When someone writes a check and presents it to a bank or retailer, and does so knowing that their bank accounts can’t cover it, they’re committing a crime known as check fraud. Passing a bad check could be defended in court by claiming “you didn’t know” if the condition can’t prove intent. This is because passing a bad check can be unintentional, and rather, a consequence of poor or irresponsible banking practice. On the other hand, there are plenty of instances of intentional check fraud, which range from petty to white collar. What happens to a person who intentionally writes a fraudulent check? Continue reading to discover.
Intentional and Understanding
For a person to be convicted of check fraud, the state must show that the defendant wrote and filed the test knowing that there wasn’t enough cash in the account to pay the amount. This court standard is known as “intentional and understanding”, and it is the principal element to each check fraud case.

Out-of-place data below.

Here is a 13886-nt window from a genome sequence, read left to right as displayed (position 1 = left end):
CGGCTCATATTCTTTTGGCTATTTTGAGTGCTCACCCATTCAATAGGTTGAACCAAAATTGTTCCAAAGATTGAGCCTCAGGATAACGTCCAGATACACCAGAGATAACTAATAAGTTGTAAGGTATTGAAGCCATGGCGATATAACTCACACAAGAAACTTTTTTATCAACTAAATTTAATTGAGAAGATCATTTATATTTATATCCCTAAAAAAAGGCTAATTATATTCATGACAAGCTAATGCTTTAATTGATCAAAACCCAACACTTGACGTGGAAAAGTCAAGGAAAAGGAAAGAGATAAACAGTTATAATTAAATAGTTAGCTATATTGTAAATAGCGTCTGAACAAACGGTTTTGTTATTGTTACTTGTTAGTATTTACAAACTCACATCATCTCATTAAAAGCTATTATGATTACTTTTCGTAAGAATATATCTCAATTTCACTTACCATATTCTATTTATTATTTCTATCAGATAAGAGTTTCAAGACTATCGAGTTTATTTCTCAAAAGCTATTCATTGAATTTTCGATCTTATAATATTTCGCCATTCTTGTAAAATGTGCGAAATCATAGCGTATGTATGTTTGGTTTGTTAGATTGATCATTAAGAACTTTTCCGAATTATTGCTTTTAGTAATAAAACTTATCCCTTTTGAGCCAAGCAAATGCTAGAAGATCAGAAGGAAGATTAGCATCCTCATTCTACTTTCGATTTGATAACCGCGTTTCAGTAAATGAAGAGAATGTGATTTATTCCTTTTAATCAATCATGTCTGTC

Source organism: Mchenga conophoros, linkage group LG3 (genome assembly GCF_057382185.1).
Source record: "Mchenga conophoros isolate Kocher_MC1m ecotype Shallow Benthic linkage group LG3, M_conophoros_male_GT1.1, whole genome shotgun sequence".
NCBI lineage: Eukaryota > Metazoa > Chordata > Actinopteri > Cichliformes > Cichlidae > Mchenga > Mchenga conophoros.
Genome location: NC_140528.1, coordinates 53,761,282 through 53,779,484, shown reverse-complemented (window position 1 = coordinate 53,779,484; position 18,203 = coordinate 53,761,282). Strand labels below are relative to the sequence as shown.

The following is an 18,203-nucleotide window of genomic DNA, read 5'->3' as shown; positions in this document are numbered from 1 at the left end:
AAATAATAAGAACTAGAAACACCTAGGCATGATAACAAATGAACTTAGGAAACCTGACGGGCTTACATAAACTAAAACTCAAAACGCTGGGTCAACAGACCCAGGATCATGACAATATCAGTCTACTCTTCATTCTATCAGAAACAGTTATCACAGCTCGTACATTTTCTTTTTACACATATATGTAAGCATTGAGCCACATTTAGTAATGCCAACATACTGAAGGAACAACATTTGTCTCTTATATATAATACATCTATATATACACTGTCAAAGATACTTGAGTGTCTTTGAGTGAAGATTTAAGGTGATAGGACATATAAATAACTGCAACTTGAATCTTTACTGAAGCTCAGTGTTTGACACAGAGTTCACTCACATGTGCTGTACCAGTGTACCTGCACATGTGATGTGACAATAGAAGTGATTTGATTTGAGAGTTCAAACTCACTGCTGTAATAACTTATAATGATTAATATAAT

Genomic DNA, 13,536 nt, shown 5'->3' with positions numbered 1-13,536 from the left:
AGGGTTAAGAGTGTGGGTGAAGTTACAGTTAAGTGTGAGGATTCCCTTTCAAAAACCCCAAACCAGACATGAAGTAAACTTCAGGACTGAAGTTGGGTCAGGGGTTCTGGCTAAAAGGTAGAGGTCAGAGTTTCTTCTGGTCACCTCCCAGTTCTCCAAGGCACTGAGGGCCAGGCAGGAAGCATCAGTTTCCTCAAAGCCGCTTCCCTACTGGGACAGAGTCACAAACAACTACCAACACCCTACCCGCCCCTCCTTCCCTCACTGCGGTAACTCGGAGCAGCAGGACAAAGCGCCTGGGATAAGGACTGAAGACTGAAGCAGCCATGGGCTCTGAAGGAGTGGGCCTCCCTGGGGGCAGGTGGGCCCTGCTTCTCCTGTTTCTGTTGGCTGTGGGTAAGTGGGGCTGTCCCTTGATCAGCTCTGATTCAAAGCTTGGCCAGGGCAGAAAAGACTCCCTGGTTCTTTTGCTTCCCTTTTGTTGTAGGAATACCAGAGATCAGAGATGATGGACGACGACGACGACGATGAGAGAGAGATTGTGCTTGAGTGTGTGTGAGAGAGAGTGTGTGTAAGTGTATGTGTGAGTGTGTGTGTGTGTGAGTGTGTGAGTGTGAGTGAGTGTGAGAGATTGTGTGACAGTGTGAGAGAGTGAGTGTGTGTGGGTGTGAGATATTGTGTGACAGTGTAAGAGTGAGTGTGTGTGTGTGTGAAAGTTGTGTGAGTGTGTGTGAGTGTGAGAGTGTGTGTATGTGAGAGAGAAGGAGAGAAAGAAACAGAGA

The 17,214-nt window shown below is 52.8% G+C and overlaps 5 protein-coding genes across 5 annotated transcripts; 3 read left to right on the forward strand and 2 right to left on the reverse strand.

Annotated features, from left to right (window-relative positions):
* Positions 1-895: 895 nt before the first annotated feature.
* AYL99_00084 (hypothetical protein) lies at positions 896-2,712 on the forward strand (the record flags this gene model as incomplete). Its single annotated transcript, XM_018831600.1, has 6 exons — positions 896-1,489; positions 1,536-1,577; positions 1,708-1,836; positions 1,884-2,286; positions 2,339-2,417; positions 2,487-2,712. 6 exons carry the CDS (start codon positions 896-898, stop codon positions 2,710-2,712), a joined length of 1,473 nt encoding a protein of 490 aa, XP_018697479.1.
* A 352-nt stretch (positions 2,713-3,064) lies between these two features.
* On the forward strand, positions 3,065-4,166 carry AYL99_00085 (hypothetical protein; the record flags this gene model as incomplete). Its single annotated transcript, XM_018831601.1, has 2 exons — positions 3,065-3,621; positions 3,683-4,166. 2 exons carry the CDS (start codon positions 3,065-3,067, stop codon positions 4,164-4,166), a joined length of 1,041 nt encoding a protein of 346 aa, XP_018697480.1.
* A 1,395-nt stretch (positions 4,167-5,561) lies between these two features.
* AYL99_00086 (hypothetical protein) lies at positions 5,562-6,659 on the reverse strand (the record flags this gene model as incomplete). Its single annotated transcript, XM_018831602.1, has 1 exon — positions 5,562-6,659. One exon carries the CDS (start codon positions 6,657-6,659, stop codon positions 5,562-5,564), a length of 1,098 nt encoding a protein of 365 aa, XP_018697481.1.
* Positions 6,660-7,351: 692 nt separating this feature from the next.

If a man or woman is simply bad at balancing their check book, it’s likely that they didn’t knowingly write a bad check. In cases like this, the state couldn’t prove intent, so the court couldn’t convict the defendant of check offense. However, the defendant may nevertheless be held accountable in civil court for any fraudulent checks written. In civil court, they may be ordered to pay restitution to the retailer which obtained the bad check. Not paying back restitution can lead to more lawsuits and bad credit scores.
This implies paying back the bank for any overdrafts and related fees, or paying back the retailer who cashed the check. In such cases, time is of the essence, so make sure you act fast. A phone call to inform the merchant can help prevent criminal charges from being filed.
Instead, the state will issue an arrest warrant and you’ll have to surrender to the prison and then post bond. If you’re concerned about being arrested or captured, you want to talk to a certified criminal defense lawyer immediately. They can help you create a strategy that best protects your rights and prevents the maximum penalties to your own charges.